Despite an overall decrease in the amount of time that people spend using the internet as a whole, new research from GWI shows that people are spending more time than ever using social media at the start of 2023.
The company’s latest data reveals that the typical working-age internet user now spends more than 2½ hours per day using social platforms, which is up by 2 percent (+3 minutes) compared with the daily average that the company reported at the start of 2022.
Social media dominates online time
Continuing a story that we explored in our analysis of the Digital 2022 October Global Statshot Report, social media accounts for an ever greater share of our total online time, too.
GWI’s latest wave of research suggests that social media now accounts for 38 percent of the world’s total daily online time.
That’s up from its 35.5 percent share this time last year, with that 2.5 percentage point increase representing a relative year-on-year share increase of 7.2 percent.
To put that figure in perspective, the typical working-age internet user now spends 30 percent more time using social media each day than they spend watching “traditional” TV (i.e. broadcast and cable).
And furthermore, social media’s share of overall internet time is even higher in many Asian countries.
At the top end of the spectrum, India’s working-age internet users report spending a hefty 44.4 percent of their total online time using social media, with Indonesians not far behind at 42.9 percent.
However, we also find Asian countries at the bottom end of the scale too, with the typical internet user in Japan and South Korea saying that they spend less than a quarter of their online time using social media platforms.
But it’s worth stressing that the figures for these two countries may be somewhat distorted by local platform preferences, as well as individual definitions of what constitutes a “social media” platform.
For example, intelligence from data.ai indicates that people tend to spend less time using messenger platforms compared with social networks and video platforms like TikTok.
And given that LINE and KakaoTalk dominate in Japan and South Korea (respectively), there’s a good chance that these platform habits reduce users’ average daily time.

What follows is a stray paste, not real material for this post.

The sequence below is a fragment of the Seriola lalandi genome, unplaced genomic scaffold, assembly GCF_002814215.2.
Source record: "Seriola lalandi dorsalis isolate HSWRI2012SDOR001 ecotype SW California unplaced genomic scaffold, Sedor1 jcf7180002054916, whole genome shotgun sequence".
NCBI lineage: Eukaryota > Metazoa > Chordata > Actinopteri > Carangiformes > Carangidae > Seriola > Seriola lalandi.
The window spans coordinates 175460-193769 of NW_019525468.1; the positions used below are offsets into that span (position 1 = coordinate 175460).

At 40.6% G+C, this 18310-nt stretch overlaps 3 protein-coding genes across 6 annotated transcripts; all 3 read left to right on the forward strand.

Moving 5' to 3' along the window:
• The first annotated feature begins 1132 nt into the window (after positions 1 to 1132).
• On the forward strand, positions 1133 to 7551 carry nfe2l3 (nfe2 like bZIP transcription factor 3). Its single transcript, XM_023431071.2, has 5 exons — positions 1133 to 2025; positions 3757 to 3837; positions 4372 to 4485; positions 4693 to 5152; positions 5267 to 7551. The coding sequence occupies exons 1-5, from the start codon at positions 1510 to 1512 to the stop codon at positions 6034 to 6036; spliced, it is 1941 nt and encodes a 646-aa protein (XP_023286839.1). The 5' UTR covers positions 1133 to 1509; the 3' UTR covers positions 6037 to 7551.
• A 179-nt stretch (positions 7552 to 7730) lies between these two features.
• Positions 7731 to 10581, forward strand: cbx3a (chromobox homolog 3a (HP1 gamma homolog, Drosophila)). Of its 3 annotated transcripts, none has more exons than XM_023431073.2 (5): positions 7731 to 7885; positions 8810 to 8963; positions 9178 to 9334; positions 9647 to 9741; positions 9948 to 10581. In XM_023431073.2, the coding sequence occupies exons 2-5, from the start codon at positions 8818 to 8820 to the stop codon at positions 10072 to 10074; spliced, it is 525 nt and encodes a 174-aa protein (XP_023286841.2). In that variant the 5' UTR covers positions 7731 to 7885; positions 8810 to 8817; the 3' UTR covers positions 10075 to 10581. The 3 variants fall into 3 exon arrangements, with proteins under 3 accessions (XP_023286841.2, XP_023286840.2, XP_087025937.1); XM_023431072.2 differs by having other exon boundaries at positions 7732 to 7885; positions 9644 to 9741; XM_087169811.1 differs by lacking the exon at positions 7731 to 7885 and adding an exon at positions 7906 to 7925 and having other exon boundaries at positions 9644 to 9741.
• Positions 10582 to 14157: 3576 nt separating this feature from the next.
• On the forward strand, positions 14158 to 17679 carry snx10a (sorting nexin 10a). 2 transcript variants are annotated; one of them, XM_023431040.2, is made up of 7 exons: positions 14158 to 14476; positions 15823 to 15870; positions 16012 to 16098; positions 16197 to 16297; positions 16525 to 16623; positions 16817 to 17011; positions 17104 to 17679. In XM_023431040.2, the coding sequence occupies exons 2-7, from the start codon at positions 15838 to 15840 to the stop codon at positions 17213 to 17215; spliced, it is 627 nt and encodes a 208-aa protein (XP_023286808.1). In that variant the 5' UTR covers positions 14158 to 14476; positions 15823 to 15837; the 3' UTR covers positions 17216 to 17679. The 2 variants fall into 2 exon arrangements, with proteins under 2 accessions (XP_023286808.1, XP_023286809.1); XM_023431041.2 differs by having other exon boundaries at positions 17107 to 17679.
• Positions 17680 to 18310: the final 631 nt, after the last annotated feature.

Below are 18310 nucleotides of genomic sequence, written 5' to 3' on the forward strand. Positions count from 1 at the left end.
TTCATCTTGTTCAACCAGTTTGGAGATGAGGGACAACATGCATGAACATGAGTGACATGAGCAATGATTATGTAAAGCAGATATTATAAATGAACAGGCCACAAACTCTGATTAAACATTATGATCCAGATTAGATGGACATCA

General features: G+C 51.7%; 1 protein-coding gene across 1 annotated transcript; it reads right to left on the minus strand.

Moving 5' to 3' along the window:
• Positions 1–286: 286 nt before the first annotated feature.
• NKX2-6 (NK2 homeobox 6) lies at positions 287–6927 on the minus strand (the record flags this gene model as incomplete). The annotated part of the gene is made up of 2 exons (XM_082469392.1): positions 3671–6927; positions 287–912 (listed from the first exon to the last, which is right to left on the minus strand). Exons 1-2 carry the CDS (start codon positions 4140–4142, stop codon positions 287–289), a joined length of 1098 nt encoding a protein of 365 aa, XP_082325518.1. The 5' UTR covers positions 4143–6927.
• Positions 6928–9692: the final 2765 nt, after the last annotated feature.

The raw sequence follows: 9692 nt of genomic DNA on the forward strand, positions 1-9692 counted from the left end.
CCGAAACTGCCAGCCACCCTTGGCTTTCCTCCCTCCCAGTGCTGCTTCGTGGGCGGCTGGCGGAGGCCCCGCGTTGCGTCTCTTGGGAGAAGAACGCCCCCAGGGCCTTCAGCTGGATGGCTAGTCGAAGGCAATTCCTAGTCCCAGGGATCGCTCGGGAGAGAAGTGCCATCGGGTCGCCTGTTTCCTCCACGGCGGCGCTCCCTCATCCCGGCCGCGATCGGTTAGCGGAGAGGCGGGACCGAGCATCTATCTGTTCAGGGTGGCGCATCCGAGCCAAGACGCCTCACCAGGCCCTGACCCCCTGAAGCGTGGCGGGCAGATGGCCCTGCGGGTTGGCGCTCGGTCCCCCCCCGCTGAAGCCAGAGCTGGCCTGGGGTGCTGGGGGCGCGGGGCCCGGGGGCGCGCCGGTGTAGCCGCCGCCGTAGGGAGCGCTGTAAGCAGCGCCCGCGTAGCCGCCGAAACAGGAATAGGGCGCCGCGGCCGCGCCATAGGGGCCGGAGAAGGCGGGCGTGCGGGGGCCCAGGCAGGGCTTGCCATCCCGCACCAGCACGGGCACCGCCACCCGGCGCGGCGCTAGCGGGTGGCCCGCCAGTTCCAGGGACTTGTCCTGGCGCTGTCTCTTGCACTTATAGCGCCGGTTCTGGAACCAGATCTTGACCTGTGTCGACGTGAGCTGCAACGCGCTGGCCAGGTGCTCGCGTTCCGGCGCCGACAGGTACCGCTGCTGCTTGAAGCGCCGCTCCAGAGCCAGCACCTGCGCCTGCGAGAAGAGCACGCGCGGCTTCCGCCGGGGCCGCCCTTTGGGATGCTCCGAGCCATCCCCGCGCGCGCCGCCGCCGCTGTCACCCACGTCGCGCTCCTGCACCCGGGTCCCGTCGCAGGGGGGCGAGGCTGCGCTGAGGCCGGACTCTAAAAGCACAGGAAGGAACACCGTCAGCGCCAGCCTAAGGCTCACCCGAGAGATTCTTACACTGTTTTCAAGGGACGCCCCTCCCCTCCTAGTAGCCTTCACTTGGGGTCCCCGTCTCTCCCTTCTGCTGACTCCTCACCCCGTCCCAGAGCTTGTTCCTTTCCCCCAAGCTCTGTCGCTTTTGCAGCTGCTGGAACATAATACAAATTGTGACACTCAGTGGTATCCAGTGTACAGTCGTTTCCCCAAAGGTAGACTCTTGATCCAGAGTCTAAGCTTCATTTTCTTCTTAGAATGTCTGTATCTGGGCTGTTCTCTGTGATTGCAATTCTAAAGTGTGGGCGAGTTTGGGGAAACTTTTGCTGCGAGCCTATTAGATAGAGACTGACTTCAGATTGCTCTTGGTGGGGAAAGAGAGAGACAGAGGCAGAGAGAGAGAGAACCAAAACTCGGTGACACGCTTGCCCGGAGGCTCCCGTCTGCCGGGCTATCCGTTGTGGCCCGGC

Similarly, our analysis of various data points indicates that many people across North Asian countries do not consider messenger platforms to be a form of “social media”.
As a result, internet users in Japan and South Korea may “under-represent” the time that they spend using social platforms compared with people in other countries.
For added context, it’s interesting to note that the median age of a country’s overall population also appears to play a meaningful role in shaping how much time people spend using media.
While there are some exceptions to that trend, correlations between the data suggest that the older a country’s population, the smaller social media’s relative share of total internet time.
And when we look at social media’s share of internet time by age and gender, we see a similar pattern.
Overall, women tend to spend a greater share of their online time using social media platforms, but social’s relative share decreases steadily with age across all genders.
Average number of social media platforms used
On average, the world’s social media users make active use of more than 7 platforms each month, although that average varies by country, age, and gender.
Once again, India tops the ranking here, with the country’s working-age social media users saying that they use an average of 8.7 platforms each month.
Americans and Britons use between 6 and 7 platforms per month, but – consistent with my comments above –Japan and South Korea are once again at the bottom of the ranking.
And in what might come as a bit of a shock, Gen Z doesn’t rank top when it comes to the number of social platforms that they use each month.
GWI’s latest research indicates that the typical social media user between the ages of 16 and 24 uses 7.7 platforms per month, whereas users aged 25 to 34 use an average of 7.9.
Older users tend to use fewer platforms, but with people aged 55 to 64 still using an average of more than 5 platforms per month, the data clearly show that most social media users have a “portfolio” of social platforms that they use on a regular basis.
Time spent with individual social platforms
As a result, it’s well worth exploring trends in time spent at an individual platform level too.
Once again, behaviours vary meaningfully by country and by demographic, but each of these differences offers its own fascinating insights.
For overall context, analysis from data.ai indicates that TikTok enjoys the highest average daily use amongst its active user base.
However,with roughly twice as many total active users, Facebook tops the rankings in terms of total, cumulative time spent by all users on a daily basis.
Time spent using TikTok
At a worldwide level, data.ai’s figures show that the typical Android user spent close to a full day per month using TikTok’s mobile app throughout 2022, which equates to an annual total of roughly 17 waking days spent using TikTok alone.
However, at the top end of the spectrum, the typical Australian TikTok user spends almost 30 hours per month scrolling through content in the platform’s Android app, suggesting that they spent more than 3 full waking weeks on TikTok in 2022.
Average time spent remains relatively high at the lower end of the spectrum too, with data.ai intelligence showing that TikTok’s South Korean users spend almost 20 hours per month using its app on Android devices.
TikTok’s own data contains some pretty staggering stats, too.